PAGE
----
What is the clinical significance of a Gleason pattern 4 or 5 tumor found on a prostate needle core biopsy? What impact does a Gleason pattern 4 or 5 tumor have on the prognosis after radical prostatectomy?


The Gleason system of prostate cancer is based on the architectural patterns.1 The primary (predominant) and secondary (second most prevalent) patterns are recognized and assigned a grade from 1 (most differentiated) to 5 (least differentiated). Prostate cancer is noted for its multifocal occurrence of different Gleason grades. Likewise, it is not uncommon to observe more than one histologic pattern in a single mass as a greater amount of tissue is available with a radical prostatectomy specimen than a biopsy. Each tumor is given a score as the sum of two grades of these patterns. If the third most common pattern is of a lower Gleason pattern, it can be ignored. If a higher-grade component (Gleason pattern 4 or 5) is found, its presence must be reported because the tertiary higher-grade component worsens the pathologic stage of otherwise typical Gleason scores 5, 6, and 7 carcinomas and is associated with a higher PSA recurrence rate. With regards to a pattern 4 or 5 carcinoma observed in a prostate needle core biopsy, its presence should be reported as a secondary or tertiary component.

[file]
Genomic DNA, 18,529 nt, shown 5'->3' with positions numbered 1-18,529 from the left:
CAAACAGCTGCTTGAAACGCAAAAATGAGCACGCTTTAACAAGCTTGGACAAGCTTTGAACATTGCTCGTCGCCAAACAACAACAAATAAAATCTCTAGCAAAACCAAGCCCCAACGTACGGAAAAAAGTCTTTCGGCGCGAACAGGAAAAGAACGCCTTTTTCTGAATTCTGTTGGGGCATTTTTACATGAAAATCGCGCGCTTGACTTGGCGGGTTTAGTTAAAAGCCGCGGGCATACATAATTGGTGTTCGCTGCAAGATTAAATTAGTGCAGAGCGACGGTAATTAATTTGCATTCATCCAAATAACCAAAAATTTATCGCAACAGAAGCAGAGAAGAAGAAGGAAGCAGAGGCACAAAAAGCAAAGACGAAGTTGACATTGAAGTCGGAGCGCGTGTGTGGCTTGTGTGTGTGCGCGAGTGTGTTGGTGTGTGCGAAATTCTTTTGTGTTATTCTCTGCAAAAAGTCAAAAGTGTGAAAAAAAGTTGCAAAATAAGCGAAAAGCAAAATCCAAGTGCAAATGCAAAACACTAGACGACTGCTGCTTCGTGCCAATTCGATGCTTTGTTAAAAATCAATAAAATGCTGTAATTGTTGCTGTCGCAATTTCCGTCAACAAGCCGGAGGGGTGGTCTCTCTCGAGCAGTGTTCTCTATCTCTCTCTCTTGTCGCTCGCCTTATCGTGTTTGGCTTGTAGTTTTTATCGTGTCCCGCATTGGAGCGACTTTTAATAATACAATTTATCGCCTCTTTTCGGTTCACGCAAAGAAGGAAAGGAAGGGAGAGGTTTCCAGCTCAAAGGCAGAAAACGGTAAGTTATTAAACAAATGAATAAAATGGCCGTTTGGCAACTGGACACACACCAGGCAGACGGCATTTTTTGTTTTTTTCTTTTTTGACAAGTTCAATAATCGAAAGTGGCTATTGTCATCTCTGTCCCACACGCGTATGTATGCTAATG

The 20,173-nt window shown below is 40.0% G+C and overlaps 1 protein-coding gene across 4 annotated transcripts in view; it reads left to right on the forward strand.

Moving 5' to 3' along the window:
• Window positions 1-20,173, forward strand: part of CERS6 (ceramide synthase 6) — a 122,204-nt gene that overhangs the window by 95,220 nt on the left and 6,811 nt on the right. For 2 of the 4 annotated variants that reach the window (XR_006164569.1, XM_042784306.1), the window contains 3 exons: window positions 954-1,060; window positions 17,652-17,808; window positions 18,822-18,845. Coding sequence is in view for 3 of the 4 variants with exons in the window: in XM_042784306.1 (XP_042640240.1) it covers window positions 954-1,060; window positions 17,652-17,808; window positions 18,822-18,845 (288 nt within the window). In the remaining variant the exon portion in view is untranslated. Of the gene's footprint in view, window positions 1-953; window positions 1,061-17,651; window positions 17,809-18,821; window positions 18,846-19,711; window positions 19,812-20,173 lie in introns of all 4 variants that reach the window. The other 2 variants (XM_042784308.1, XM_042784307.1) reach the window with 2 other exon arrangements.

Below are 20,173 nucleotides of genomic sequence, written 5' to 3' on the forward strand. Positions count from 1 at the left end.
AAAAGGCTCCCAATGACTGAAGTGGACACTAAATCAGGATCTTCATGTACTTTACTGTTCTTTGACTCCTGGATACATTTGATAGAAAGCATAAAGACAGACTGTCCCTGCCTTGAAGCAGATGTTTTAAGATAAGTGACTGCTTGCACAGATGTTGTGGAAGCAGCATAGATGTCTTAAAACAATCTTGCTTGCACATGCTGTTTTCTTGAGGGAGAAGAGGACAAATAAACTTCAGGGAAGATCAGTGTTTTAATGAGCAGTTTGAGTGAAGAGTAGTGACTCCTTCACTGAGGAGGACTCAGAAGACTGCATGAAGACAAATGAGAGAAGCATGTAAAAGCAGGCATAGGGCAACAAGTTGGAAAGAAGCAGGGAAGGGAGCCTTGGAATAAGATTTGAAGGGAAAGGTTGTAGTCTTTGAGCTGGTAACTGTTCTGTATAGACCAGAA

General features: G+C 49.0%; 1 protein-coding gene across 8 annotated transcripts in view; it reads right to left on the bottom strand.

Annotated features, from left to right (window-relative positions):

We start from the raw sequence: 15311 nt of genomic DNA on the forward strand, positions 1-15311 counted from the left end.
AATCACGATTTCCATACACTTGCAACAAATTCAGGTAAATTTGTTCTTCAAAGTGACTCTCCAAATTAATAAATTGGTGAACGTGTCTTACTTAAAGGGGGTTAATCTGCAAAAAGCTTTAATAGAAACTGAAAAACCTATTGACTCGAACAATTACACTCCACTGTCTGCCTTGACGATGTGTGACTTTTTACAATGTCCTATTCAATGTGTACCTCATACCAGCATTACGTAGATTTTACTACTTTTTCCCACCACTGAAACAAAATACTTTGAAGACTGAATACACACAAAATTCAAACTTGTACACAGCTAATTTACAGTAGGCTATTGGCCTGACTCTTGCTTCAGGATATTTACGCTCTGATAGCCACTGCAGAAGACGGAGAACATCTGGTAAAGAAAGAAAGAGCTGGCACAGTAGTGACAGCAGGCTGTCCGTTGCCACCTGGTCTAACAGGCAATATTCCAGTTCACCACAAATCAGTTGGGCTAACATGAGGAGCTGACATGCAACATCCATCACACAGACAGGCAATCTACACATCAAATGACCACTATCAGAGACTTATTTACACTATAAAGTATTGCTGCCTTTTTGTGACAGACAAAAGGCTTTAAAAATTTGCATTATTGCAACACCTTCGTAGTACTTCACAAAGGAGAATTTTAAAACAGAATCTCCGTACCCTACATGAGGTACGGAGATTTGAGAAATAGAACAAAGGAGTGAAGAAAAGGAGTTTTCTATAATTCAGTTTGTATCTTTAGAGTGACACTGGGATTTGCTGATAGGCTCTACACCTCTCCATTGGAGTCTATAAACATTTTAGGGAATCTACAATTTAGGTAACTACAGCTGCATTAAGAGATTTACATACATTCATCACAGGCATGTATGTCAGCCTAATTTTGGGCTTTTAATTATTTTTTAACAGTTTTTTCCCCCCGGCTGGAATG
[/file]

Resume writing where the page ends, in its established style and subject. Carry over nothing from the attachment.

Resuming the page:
Prostate Cancer Radical Prostatectomy Gleason Score Gleason Grade Prostatectomy Specimen 


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